Here is a very interesting -- and, to my mind, persuasive -- article from Slate on why the president's new pick to head the SEC -- William Donaldson -- is really impressive and why his pick for Treasury -- John Snow -- really isn't.
The essence of the story is that Donaldson really built a business, turned profits, is public-spirited, and so forth; Snow was your standard highly compensated CEO who didn't produce a very good return for investors. More importantly, he was what the author calls an "access capitalist", less an entrepreneur than someone business brings in from government to shake the Washington money tree for helpful regulations, deals, pork and the like.
The author of the Slate piece, Daniel Gross, makes the apt point that the Snow model is a pretty common one in this administration -- including the president, vice-president, defense secretary, and many others.
I think you can take this a bit further though. Critics of this administration often hit it for being full of so-called Chicken-hawks, folks who are all gung-ho to get into wars but somehow never found time to put on a uniform themselves.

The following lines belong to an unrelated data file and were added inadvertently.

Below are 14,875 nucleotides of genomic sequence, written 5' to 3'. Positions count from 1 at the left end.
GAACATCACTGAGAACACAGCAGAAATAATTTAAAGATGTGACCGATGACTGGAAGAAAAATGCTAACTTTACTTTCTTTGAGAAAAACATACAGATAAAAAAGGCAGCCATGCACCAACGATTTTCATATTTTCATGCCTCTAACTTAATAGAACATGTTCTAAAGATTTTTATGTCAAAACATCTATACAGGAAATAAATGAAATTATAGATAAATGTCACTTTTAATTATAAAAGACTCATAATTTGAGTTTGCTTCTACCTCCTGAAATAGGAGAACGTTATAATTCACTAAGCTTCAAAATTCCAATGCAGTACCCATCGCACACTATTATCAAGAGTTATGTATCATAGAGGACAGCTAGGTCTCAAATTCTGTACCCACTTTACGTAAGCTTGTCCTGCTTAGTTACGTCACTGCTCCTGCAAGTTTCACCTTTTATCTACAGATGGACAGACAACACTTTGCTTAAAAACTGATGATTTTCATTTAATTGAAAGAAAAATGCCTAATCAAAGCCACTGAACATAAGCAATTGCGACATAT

On the economic side of the equation, it's also filled with what I'm calling (in a piece I'm now working on) safety-net entrepreneurs. Those would be folks who talk a great game about markets and risk-taking and entrepreneurship and gumption and such but have actually made their cash in ventures which are almost immune from real risk and where their skill isn't entrepreneurship but the ability to work the bureaucracy and purse strings of -- yikes! -- big government. Safety-nets for the poor and middle-class damage character; for the businessmen, they work just fine.
Dick Cheney's career at Haliburton is almost the archetypal example; Snow's seems a decent runner-up.
Finally, there's this piece in the LA Times. It seems former Goldman Sachs Chairman Stephen Friedman's appointment as head of the National Economic Council is on hold because supply-side activists are worried that he cares too much about fiscal responsibility and not enough about tax cuts.
That's a fascinating story. But there's an even more interesting one implicit within it. After the defenestration of Messrs. Lindsey and O'Neill the White House has been looking for people who are really respected on Wall Street and in corporate America -- not just think-tank hacks or ideologues. And they're also looking for people who will support their plans to push the budget even further into the red.
Doesn't it look like they're having a rather difficult time finding people who fit into both categories? Donaldson counts. But his position has nothing to do with fiscal policy. Friedman might too; but he may never even make it to the gate.